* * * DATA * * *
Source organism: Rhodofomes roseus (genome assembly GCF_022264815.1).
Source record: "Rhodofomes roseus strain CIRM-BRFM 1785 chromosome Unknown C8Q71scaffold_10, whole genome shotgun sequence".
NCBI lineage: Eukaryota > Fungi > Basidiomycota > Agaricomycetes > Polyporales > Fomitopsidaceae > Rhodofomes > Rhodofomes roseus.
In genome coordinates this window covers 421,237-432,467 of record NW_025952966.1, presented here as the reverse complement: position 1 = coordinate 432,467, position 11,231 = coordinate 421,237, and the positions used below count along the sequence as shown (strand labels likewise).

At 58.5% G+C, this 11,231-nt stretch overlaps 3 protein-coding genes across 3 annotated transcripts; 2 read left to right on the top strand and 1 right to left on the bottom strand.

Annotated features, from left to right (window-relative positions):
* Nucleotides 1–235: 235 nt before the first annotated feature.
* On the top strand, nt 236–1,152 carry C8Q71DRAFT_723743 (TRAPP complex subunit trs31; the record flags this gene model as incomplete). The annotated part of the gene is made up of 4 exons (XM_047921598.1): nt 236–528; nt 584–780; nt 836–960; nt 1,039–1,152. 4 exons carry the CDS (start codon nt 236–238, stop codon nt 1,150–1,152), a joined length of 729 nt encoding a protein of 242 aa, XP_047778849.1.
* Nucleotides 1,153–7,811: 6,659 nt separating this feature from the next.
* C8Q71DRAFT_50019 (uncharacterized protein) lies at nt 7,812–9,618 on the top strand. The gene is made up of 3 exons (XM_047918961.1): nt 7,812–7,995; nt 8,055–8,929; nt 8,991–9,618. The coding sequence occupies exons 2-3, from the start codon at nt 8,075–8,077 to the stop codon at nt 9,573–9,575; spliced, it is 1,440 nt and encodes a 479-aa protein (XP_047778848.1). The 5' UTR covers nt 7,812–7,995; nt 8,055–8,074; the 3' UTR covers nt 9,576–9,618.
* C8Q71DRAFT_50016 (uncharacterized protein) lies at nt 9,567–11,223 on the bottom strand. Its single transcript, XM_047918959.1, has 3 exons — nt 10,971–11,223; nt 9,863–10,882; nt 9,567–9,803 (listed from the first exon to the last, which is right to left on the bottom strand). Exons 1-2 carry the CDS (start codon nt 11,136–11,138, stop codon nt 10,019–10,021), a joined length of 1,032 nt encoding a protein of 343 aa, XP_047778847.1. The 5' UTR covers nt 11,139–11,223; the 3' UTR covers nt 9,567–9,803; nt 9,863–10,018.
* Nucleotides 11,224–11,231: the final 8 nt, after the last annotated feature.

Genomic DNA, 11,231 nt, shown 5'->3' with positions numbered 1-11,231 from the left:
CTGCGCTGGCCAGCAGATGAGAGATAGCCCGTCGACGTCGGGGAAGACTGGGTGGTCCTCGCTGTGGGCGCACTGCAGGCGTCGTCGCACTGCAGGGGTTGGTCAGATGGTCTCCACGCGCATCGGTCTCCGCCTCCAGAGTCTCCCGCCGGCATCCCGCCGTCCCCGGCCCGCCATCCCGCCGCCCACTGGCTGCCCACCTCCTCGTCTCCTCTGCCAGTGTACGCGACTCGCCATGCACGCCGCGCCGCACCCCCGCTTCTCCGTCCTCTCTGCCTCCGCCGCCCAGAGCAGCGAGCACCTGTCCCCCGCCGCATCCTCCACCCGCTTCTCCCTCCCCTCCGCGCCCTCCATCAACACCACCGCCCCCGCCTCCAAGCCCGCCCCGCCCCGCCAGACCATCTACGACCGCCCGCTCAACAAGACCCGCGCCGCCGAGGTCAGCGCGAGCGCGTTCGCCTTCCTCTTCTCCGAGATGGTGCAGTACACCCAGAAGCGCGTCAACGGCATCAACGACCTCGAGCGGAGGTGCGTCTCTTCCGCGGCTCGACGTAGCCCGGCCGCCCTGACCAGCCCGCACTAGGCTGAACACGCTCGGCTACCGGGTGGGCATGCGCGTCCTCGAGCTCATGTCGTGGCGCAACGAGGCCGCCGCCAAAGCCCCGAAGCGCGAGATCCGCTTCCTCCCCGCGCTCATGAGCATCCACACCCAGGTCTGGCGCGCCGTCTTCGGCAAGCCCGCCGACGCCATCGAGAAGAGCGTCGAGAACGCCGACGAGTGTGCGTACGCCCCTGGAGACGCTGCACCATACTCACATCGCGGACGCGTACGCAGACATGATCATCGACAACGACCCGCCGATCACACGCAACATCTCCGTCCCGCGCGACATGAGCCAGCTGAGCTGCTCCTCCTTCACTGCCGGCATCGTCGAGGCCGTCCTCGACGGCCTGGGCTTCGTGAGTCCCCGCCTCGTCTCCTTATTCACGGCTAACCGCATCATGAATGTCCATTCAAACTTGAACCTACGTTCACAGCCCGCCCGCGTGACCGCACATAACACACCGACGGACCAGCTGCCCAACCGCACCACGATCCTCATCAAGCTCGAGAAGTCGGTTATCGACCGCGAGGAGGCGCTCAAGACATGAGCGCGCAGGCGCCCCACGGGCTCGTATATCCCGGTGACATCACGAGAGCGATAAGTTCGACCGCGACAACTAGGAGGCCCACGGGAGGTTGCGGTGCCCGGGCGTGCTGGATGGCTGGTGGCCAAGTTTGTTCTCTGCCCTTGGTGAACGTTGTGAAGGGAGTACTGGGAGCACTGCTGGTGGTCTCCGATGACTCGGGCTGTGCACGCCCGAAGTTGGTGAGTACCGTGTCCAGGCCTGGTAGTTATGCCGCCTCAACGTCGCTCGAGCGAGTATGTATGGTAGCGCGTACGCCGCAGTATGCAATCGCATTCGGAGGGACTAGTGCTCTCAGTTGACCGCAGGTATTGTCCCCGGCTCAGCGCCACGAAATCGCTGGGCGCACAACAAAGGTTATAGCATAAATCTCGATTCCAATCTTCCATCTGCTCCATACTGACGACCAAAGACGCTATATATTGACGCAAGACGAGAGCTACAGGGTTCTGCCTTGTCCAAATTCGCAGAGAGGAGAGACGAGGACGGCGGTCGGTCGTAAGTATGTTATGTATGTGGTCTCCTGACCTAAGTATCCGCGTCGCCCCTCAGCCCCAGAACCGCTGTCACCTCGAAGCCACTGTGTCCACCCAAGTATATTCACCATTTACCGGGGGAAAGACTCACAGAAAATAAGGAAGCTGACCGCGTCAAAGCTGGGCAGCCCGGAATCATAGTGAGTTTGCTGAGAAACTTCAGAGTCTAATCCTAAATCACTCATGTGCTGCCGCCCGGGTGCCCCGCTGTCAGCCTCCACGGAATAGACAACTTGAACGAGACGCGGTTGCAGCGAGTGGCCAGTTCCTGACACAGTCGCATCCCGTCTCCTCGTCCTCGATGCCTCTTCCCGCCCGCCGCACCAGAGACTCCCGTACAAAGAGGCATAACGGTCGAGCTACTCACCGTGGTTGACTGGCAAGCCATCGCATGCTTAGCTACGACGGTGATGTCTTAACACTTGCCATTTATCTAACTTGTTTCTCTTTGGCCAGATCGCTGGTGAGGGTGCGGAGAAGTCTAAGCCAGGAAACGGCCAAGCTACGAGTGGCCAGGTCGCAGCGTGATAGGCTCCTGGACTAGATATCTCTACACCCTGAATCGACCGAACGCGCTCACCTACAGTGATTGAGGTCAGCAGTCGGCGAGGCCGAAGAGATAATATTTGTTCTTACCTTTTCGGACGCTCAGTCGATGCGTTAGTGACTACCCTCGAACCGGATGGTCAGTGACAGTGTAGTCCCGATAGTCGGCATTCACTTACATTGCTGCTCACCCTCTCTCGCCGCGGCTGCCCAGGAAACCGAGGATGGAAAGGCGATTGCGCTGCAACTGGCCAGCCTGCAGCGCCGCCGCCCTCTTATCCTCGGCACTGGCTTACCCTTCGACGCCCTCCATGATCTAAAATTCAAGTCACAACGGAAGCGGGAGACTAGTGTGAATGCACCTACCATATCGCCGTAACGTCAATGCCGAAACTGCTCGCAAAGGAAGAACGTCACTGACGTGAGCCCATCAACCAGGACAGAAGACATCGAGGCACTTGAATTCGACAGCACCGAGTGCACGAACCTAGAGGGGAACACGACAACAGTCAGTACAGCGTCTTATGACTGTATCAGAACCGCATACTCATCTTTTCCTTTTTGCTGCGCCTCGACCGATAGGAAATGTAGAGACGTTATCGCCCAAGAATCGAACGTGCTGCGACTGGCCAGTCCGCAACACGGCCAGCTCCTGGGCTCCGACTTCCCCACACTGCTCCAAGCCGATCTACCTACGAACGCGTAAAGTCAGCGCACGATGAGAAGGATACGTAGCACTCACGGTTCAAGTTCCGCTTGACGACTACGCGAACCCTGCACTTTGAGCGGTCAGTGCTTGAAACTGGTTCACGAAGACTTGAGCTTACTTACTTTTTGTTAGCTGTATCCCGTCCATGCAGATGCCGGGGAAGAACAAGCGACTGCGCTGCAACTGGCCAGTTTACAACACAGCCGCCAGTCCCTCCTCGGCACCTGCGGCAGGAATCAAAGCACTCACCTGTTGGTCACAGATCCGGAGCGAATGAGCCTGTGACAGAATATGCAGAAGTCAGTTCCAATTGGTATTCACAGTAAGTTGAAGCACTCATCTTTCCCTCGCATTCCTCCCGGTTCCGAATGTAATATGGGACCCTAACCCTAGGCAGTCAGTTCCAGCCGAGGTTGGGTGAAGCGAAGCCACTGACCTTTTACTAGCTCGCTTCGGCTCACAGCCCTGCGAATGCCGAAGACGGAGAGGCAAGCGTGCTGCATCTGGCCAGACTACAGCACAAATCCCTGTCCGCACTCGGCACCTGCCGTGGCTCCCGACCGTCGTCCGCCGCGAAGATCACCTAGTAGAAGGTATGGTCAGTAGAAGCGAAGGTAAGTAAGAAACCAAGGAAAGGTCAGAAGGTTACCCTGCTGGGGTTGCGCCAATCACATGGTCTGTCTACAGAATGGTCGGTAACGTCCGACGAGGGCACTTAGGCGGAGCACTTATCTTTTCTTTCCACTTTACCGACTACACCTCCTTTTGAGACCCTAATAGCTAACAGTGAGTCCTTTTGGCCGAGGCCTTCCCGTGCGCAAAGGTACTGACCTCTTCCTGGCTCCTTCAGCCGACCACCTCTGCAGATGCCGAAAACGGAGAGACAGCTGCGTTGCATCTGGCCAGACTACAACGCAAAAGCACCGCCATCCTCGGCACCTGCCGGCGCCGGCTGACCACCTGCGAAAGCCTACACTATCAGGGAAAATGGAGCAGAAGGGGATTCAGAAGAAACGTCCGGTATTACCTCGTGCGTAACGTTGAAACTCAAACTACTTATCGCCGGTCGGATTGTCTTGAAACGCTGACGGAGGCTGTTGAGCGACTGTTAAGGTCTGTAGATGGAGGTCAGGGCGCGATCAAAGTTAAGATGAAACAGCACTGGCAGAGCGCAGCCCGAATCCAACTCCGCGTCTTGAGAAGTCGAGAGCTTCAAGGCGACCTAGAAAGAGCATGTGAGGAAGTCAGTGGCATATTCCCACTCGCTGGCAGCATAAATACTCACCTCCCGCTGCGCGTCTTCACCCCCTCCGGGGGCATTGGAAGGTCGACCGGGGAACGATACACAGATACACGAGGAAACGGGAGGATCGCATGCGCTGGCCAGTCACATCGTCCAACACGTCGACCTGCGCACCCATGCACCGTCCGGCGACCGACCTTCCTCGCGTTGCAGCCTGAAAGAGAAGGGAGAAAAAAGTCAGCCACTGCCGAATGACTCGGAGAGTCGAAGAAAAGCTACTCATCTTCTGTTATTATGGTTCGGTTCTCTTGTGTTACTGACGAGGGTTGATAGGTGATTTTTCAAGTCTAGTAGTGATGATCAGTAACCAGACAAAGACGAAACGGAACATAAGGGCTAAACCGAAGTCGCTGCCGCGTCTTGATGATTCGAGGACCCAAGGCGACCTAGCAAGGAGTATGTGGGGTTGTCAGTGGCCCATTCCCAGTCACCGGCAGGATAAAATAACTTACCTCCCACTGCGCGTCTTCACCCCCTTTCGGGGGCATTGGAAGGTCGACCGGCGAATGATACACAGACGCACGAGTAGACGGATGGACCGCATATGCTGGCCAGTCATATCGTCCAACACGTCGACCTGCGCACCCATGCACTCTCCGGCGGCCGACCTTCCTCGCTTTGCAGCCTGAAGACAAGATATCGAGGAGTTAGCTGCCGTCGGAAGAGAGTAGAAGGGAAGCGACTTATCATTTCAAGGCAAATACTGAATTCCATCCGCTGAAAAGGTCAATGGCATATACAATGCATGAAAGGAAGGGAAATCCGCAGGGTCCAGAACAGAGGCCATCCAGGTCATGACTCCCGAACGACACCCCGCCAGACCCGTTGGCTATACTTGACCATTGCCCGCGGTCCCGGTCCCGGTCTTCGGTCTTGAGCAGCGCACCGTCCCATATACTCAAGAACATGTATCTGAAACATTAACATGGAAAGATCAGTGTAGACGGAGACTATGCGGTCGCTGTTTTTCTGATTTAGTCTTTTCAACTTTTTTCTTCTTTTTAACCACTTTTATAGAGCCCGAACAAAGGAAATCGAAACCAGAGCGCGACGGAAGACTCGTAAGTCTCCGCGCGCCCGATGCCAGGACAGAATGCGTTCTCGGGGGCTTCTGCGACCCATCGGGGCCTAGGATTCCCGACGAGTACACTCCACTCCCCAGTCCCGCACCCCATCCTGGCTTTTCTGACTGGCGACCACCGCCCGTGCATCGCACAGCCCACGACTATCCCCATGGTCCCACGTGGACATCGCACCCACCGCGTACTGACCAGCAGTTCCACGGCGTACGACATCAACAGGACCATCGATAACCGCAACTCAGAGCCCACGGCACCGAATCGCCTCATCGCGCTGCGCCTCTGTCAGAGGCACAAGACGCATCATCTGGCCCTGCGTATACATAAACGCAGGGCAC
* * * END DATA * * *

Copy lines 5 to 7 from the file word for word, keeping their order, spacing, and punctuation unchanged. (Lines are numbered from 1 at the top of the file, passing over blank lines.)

At 58.5% G+C, this 11,231-nt stretch overlaps 3 protein-coding genes across 3 annotated transcripts; 2 read left to right on the top strand and 1 right to left on the bottom strand.

Annotated features, from left to right (window-relative positions):
* Nucleotides 1–235: 235 nt before the first annotated feature.